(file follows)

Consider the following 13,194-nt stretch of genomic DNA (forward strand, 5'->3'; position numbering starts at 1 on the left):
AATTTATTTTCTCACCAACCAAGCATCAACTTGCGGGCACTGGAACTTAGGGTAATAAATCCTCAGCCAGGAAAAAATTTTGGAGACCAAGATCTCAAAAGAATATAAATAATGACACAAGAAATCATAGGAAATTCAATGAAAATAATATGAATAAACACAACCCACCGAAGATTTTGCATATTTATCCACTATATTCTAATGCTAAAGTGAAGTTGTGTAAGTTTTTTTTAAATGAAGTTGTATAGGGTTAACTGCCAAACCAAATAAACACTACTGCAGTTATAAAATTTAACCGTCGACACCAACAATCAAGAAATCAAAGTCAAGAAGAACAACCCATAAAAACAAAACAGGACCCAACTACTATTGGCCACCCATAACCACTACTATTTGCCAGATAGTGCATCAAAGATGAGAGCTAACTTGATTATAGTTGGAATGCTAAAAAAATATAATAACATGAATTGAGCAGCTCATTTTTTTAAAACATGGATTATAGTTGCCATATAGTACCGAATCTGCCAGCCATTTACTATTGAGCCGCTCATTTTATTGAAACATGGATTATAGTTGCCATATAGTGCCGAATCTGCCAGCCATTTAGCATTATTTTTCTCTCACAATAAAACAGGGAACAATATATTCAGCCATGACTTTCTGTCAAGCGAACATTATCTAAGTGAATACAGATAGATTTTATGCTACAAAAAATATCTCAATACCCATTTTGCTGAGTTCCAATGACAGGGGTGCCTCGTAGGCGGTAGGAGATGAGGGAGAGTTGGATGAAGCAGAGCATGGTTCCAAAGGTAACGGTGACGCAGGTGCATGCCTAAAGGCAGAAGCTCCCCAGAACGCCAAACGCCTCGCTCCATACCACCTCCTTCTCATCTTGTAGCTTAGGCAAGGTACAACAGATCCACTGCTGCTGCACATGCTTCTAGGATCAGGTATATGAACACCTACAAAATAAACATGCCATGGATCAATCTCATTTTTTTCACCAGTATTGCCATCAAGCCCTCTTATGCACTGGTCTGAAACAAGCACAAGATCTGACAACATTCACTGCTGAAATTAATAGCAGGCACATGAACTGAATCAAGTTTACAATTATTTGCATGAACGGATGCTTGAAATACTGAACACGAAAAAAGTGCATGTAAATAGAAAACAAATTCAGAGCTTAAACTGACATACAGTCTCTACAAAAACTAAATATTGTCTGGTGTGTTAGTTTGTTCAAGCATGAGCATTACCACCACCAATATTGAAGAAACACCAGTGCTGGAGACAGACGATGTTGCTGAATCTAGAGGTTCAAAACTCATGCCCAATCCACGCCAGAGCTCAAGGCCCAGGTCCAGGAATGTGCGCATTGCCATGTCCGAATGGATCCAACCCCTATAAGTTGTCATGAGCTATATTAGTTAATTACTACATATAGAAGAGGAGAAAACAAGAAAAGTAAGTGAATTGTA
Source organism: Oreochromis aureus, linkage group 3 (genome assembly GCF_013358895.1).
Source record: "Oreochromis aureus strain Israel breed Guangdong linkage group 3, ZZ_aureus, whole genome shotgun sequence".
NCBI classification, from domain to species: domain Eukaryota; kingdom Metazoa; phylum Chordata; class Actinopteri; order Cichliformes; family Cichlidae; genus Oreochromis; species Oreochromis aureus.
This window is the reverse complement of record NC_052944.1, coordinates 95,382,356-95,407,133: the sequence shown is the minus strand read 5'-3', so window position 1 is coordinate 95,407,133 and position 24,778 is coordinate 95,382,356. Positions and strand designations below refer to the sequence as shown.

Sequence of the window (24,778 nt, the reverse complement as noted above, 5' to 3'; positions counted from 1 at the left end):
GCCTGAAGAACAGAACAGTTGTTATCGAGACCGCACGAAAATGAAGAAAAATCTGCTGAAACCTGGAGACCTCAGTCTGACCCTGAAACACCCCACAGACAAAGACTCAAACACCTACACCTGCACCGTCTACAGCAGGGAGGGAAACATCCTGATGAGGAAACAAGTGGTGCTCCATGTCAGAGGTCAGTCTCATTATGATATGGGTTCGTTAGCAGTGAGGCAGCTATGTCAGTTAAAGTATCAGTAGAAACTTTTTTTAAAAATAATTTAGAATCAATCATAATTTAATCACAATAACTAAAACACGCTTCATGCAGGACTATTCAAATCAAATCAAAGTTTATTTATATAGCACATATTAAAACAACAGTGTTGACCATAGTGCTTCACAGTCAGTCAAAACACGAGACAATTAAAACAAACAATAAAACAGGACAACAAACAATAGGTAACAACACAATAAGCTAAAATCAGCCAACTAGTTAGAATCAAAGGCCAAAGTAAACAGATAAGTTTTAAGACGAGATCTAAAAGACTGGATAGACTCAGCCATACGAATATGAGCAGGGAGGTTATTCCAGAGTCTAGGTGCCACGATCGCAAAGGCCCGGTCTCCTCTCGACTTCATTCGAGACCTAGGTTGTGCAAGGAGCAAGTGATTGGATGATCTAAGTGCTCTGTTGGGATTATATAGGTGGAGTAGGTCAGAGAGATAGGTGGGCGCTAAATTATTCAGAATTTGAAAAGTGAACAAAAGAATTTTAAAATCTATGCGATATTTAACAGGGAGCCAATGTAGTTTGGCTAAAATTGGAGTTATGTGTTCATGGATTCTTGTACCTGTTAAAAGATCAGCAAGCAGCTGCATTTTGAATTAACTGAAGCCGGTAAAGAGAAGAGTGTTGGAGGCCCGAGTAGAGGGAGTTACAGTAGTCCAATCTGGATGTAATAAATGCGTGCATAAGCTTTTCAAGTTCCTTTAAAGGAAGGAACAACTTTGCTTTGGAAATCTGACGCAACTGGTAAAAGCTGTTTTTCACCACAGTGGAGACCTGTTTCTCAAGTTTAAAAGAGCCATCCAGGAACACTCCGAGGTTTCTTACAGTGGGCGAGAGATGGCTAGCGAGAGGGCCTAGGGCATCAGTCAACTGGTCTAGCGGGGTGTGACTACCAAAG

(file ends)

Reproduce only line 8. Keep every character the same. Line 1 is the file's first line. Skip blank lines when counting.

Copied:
GCCTGAAGAACAGAACAGTTGTTATCGAGACCGCACGAAAATGAAGAAAAATCTGCTGAAACCTGGAGACCTCAGTCTGACCCTGAAACACCCCACAGACAAAGACTCAAACACCTACACCTGCACCGTCTACAGCAGGGAGGGAAACATCCTGATGAGGAAACAAGTGGTGCTCCATGTCAGAGGTCAGTCTCATTATGATATGGGTTCGTTAGCAGTGAGGCAGCTATGTCAGTTAAAGTATCAGTAGAAACTTTTTTTAAAAATAATTTAGAATCAATCATAATTTAATCACAATAACTAAAACACGCTTCATGCAGGACTATTCAAATCAAATCAAAGTTTATTTATATAGCACATATTAAAACAACAGTGTTGACCATAGTGCTTCACAGTCAGTCAAAACACGAGACAATTAAAACAAACAATAAAACAGGACAACAAACAATAGGTAACAACACAATAAGCTAAAATCAGCCAACTAGTTAGAATCAAAGGCCAAAGTAAACAGATAAGTTTTAAGACGAGATCTAAAAGACTGGATAGACTCAGCCATACGAATATGAGCAGGGAGGTTATTCCAGAGTCTAGGTGCCACGATCGCAAAGGCCCGGTCTCCTCTCGACTTCATTCGAGACCTAGGTTGTGCAAGGAGCAAGTGATTGGATGATCTAAGTGCTCTGTTGGGATTATATAGGTGGAGTAGGTCAGAGAGATAGGTGGGCGCTAAATTATTCAGAATTTGAAAAGTGAACAAAAGAATTTTAAAATCTATGCGATATTTAACAGGGAGCCAATGTAGTTTGGCTAAAATTGGAGTTATGTGTTCATGGATTCTTGTACCTGTTAAAAGATCAGCAAGCAGCTGCATTTTGAATTAACTGAAGCCGGTAAAGAGAAGAGTGTTGGAGGCCCGAGTAGAGGGAGTTACAGTAGTCCAATCTGGATGTAATAAATGCGTGCATAAGCTTTTCAAGTTCCTTTAAAGGAAGGAACAACTTTGCTTTGGAAATCTGACGCAACTGGTAAAAGCTGTTTTTCACCACAGTGGAGACCTGTTTCTCAAGTTTAAAAGAGCCATCCAGGAACACTCCGAGGTTTCTTACAGTGGGCGAGAGATGGCTAGCGAGAGGGCCTAGGGCATCAGTCAACTGGTCTAGCGGGGTGTGACTACCAAAG